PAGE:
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“Oh it’s alright, you’re a girl”, he said with a laugh.
These were the words of a fellow graduate student I shared an office with during my Ph.D. I had asked for his help with a mathematical problem, and even though I had proven myself better at maths than him on more occasions than one, he patronizingly comforted me as he sat down to tease out that mathematical algorithm. I was taken aback, and although usually, I would let such remarks go, on that occasion I was feeling less generous. I asked him what he meant. “Girls aren’t good with numbers, and you’re a girl,” he said with a smile. Besides the infantilizing use of the term “girl”, this was an indication of how bias is deeply ingrained within us all.
Even though he insisted that it was only a joke, I wondered if he believed this on some level. How did his general perception that girls are not good at numbers come about? And, how do this casual throw-away and supposedly jokey remark contribute to a wider societal bias? As I run sexism workshops in schools today, so many boys – and girls – as young as seven years old tell me that boys are better at maths and that girls are not good at football. These implicit gender biases are reinforced from a very young age. When someone remarks that my spirited two-year-old is “loud for a girl” or that “she sure is bossy” they are assigning some specific behaviors to a girl, and they carry this bias that girls are supposed to be quiet. Consider if a boy was doing the same thing, would he be excused as being “just a child” or that “boys are just excitable and active” or that “he sure is a little leader.”
Women are very emotional.
Men are more assertive.
Women are more caring.
All serial killers are men.
Men make better leaders.
Women are not good drivers.
How many of these do you believe? These are all generalized gendered statements that form part of our everyday vocabulary.
Remember the contentious comments made by Tim Hunt about working with women in the lab which sparked a fierce response across social media? In a speech delivered at a lunch for female journalists and scientists, entitled Creative Science – Only a Game, he made the unfortunate comment: “Let me tell you about my trouble with girls … three things happen when they are in the lab … You fall in love with them, they fall in love with you and when you criticize them, they cry.” Since then the media furor around these comments has reignited the debate about unconscious bias towards women and gendered stereotypes that stop women going into certain careers and hinders their progression to a leadership position.
A google image search ‘thinks’ that more than 90% of professors are white men. Yes, there is a huge gender disparity with only about 25% of women on a professorial level, but this is not only statistically inaccurate, but it also demonstrates the inherent bias in the algorithm itself. A study has shown that an AI algorithm learned to associate women with images of a kitchen, learning from and reviewing more than 100,000 images from around the internet. As it carried out its learning, it was noticed that its biased assumptions became even stronger than that shown by the dataset, so in the end, the results were not merely replicating the inherent bias in the images that had been presented to it, but also amplifying it.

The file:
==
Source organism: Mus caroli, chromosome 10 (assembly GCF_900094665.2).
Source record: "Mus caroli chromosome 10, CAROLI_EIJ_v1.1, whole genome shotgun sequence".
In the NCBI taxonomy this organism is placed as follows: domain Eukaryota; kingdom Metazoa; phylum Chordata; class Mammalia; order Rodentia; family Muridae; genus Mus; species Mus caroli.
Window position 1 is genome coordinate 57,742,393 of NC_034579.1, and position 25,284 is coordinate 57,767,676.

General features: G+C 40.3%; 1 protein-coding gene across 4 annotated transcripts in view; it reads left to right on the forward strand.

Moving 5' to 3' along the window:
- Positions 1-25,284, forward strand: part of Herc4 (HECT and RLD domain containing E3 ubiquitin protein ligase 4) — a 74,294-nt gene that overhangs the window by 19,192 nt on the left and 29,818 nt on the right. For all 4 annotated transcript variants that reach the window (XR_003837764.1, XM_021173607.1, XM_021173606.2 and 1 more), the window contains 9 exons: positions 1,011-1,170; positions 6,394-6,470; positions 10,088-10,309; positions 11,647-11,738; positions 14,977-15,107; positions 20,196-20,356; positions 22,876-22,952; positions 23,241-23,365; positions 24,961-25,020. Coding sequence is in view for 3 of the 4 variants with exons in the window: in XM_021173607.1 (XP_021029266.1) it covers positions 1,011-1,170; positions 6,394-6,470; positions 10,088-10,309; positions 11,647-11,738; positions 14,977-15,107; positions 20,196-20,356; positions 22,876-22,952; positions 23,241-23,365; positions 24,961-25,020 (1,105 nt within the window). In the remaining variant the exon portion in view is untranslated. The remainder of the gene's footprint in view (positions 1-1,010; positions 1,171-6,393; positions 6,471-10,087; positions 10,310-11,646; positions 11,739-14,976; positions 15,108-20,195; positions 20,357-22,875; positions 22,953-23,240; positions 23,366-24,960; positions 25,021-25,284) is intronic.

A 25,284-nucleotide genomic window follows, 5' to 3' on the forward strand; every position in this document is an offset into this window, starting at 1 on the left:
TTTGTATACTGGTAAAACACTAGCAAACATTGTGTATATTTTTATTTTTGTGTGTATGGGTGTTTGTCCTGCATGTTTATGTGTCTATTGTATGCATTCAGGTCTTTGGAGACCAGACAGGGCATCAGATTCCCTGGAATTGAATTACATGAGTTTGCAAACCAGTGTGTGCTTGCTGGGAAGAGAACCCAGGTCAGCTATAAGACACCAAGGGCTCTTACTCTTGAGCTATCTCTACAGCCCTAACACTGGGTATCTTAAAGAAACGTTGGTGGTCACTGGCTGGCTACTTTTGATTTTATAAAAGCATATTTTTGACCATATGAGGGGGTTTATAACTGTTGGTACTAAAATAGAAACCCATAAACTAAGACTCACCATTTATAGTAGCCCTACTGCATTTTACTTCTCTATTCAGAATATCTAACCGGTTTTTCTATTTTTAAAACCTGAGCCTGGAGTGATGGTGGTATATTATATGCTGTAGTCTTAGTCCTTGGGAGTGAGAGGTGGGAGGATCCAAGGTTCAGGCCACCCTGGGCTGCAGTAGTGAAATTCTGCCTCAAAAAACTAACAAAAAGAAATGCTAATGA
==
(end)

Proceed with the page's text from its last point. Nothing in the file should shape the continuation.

Do you remember watching that video that went viral on social media about the South Korean expert being interviewed on live television when his children wander in, and an Asian woman frantically tries to remove them? An anonymous survey in Facebook forums – anonymous because people are reluctant to openly admit and confront their implicit biases – revealed that over 70% of people, most of whom are liberal, and consider themselves open-minded and non-prejudiced, immediately assumed that she was a nanny. This threw up a lot of questions about the racial biases inherent in our society about women of certain ethnic origins being seen to be in subservient roles. Also, studies have shown that women are seen to be in in caring and nurturing roles more than men.
Women also suffer from the “double-bind” bias. Women are often socially and culturally expected to be nurturing and likeable, which in turn restricts their consideration for a leadership position, while, on the other hand, if they are assertive and forthright, they are deemed to be unlikable, and too bossy to be good leaders. A no-win situation really.
Women can also internalize the misogyny and cultural conditioning and have been shown to be biased against other women. Are these unconscious biases hardwired into our brains as an evolutionary response, or do they emerge from assimilating information that we see around us? Often termed the “queen bee syndrome“, coined in 1973 describes a woman in a position of authority who views or treats subordinates more critically if they are female. This phenomenon has been documented by several studies where women are seen to be bullied more by their female counterparts and line managers. I have personal experience of this. Tests have shown that even avowed feminists think of men as more competent than women.
The are also different kinds of unconscious bias that affects women while applying and entering the workplace and being supported and encouraged to stay and progress in the workplace.
December 17, 2018 at 10:48AM
Forbes – Entrepreneurs